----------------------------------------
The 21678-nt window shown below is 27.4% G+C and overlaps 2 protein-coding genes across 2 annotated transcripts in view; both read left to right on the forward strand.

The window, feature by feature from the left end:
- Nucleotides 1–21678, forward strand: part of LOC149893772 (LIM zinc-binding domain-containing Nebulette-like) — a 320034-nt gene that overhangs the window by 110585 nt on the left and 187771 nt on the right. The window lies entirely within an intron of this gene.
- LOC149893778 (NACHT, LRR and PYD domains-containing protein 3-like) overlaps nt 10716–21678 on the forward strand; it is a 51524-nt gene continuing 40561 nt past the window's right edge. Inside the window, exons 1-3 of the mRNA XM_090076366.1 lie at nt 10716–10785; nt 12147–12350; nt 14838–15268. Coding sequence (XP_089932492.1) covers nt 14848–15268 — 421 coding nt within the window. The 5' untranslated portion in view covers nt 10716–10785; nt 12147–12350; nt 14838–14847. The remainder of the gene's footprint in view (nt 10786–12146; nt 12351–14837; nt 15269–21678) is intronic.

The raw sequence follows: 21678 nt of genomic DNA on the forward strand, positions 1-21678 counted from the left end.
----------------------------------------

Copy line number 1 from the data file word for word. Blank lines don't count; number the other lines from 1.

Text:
The 21678-nt window shown below is 27.4% G+C and overlaps 2 protein-coding genes across 2 annotated transcripts in view; both read left to right on the forward strand.